Suspected US drone strike kills 4 Al-Qaeda members in Yemen

US troops operate a drone during a desert warfare exercise. A suspected US drone strike has killed four alleged Al-Qaeda militants including a field leader in southern Yemen, tribal leaders said on Sept. 9, 2018. (Shutterstock photo)
Updated 10 September 2018
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Suspected US drone strike kills 4 Al-Qaeda members in Yemen

SANAA, Yemen: Yemeni tribal leaders say a suspected US drone strike has killed four alleged Al-Qaeda militants including a field leader in the country’s south.
The tribal leaders said on Sunday that the operatives were killed when an unmanned aircraft targeted a group of Al-Qaeda militants in the district of Ahwar, one of Al-Qaeda’s strongholds in the southern Abyan province.
They spoke on condition of anonymity for fear of reprisals.
Al-Qaeda in the Arabian Peninsula, as the Yemeni affiliate is known, has long been considered the global network’s most dangerous branch and has attempted to carry out attacks inside the US
Yemen was plunged into civil war more than three years ago. Al-Qaeda and the Islamic State affiliate have exploited the chaos to expand their presence in the country.


Palestinians to cut civil servant salaries after Israeli tax freeze

Updated 21 February 2019
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Palestinians to cut civil servant salaries after Israeli tax freeze

  • Israel's security cabinet on Sunday approved the freezing of $138 million (122 million euros) over the PA's payments to the families of prisoners, or prisoners themselves, jailed for attacks on Israelis
  • Palestinian president Mahmud Abbas said Wednesday he would not accept anything but full payment of the tax transfers owed by Israel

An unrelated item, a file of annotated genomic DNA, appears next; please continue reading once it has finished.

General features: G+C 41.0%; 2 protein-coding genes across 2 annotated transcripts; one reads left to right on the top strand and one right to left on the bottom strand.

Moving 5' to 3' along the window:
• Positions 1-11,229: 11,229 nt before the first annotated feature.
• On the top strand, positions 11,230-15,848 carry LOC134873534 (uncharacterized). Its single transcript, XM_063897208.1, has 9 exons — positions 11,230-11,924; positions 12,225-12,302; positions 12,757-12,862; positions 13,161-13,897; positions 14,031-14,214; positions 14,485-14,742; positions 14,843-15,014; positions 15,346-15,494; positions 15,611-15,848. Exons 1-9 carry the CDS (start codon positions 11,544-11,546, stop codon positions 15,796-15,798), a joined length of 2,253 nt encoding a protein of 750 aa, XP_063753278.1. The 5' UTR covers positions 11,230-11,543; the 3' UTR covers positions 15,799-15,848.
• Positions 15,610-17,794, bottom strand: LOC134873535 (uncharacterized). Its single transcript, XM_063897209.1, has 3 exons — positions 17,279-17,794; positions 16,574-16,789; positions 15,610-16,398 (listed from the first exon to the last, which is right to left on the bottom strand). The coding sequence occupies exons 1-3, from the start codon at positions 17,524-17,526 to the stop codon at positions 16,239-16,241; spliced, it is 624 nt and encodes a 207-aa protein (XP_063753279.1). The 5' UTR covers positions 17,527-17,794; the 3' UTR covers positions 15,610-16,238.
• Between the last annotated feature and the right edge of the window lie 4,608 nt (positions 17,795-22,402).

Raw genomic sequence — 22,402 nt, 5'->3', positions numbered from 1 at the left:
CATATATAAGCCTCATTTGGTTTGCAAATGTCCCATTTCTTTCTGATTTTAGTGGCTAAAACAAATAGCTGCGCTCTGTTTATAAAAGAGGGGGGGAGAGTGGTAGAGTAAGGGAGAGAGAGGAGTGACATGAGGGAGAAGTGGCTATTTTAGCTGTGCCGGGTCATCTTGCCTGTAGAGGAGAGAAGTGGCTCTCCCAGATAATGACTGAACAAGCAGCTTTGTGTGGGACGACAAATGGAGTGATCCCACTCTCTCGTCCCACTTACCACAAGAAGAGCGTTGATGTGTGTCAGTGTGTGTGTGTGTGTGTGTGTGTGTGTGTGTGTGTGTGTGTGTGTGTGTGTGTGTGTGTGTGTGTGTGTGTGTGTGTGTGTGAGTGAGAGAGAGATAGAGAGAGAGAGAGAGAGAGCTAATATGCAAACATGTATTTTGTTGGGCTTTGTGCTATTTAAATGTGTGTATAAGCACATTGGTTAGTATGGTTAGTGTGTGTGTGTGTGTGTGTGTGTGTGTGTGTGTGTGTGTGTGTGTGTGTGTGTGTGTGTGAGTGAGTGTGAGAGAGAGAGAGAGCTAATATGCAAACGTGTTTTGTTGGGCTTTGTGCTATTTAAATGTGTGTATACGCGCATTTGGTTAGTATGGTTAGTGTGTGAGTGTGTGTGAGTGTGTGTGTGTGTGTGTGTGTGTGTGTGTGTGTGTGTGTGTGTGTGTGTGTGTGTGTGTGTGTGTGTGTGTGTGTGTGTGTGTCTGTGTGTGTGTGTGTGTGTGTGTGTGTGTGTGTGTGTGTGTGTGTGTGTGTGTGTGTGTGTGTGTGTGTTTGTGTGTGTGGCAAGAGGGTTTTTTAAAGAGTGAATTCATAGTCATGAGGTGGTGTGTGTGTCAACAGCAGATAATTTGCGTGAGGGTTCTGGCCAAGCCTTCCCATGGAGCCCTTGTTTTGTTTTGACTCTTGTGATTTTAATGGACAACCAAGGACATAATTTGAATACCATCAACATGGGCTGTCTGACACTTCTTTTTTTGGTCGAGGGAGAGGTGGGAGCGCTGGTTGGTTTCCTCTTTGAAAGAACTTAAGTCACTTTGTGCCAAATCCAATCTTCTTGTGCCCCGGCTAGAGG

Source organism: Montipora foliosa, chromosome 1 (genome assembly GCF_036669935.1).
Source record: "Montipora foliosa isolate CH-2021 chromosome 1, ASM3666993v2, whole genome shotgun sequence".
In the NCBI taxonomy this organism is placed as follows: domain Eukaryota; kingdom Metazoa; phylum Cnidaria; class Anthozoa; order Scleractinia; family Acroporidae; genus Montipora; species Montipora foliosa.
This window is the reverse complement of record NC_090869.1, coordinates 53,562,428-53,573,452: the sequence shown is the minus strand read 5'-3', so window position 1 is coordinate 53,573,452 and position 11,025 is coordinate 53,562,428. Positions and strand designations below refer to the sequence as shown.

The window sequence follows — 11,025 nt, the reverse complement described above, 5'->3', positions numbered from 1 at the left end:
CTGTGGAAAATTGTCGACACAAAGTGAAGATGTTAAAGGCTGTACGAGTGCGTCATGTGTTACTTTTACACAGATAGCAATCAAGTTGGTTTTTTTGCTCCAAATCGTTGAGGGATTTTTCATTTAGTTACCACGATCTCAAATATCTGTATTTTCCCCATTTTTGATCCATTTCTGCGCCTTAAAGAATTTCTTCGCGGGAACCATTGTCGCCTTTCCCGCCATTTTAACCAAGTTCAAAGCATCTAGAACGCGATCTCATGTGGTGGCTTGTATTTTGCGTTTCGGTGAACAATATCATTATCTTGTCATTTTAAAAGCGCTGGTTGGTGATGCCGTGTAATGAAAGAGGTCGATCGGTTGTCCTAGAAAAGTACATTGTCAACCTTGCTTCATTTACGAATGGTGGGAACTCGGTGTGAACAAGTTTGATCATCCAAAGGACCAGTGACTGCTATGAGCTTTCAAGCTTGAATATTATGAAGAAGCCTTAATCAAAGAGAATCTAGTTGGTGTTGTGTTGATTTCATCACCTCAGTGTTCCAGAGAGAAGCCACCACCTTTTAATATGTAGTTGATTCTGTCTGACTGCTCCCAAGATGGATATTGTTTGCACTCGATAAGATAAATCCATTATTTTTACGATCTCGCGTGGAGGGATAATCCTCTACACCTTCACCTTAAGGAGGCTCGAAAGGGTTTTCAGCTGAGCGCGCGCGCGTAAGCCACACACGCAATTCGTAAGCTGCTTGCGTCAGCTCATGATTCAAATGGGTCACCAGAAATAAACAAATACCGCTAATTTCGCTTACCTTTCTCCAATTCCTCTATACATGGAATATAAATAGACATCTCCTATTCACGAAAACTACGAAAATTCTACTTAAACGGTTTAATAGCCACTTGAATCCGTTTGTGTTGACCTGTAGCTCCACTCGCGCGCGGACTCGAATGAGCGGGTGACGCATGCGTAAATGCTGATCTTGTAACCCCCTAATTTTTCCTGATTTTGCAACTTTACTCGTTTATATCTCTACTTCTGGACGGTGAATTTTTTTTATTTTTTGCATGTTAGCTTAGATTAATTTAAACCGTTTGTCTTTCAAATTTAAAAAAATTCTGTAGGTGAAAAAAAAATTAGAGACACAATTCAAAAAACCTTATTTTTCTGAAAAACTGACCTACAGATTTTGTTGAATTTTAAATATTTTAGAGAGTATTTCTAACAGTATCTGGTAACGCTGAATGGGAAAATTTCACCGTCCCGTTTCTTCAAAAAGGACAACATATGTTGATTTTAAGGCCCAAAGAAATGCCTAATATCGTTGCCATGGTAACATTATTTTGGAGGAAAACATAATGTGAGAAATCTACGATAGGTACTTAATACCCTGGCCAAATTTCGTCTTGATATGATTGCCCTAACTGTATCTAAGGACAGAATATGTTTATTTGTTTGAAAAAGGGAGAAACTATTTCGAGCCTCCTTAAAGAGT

RAMALLAH: The Palestinian finance minister on Thursday announced salary cuts for civil servants, days after Israel said it would withhold tens of millions of dollars in tax transfers to the Palestinian Authority.
Israel's security cabinet on Sunday approved the freezing of $138 million (122 million euros) over the PA's payments to the families of prisoners, or prisoners themselves, jailed for attacks on Israelis.
Israel, which collects taxes on behalf of the PA, says the payments encourage further violence.
The PA claims they are a form of welfare to families who have lost their main breadwinner.
Palestinian president Mahmud Abbas said Wednesday he would not accept anything but full payment of the tax transfers owed by Israel.
The PA, which is already running a deficit, will "pay the salaries of civil servants in time, but they will be reduced", said PA finance minister Shukri Bishara after a meeting with EU representatives in Ramallah.
The cuts will not apply to salaries "paid to pensioners and families of martyrs, wounded or prisoners", he added, adding that wages below 2,000 shekels ($550) would also not be affected.
Many Palestinians view prisoners and those killed while carrying out attacks as heroes in their conflict with Israel. Palestinian leaders often venerate them as martyrs.
Under a 1994 agreement, Israel collects around $190 million each month in customs duties levied on goods destined for Palestinian markets that transit through Israeli ports.
The money it then transfers to the PA is the authority's most important source of revenue.
The Palestinians want EU countries to pressure the Israeli government to rescind its decision, said Mahmoud al-Aloul, deputy of Abbas's Fatah party.
Palestinian leaders will take steps to "boycott Israeli goods", he said, adding they had already prepared "a list of Israeli products that have local (Palestinian) equivalents".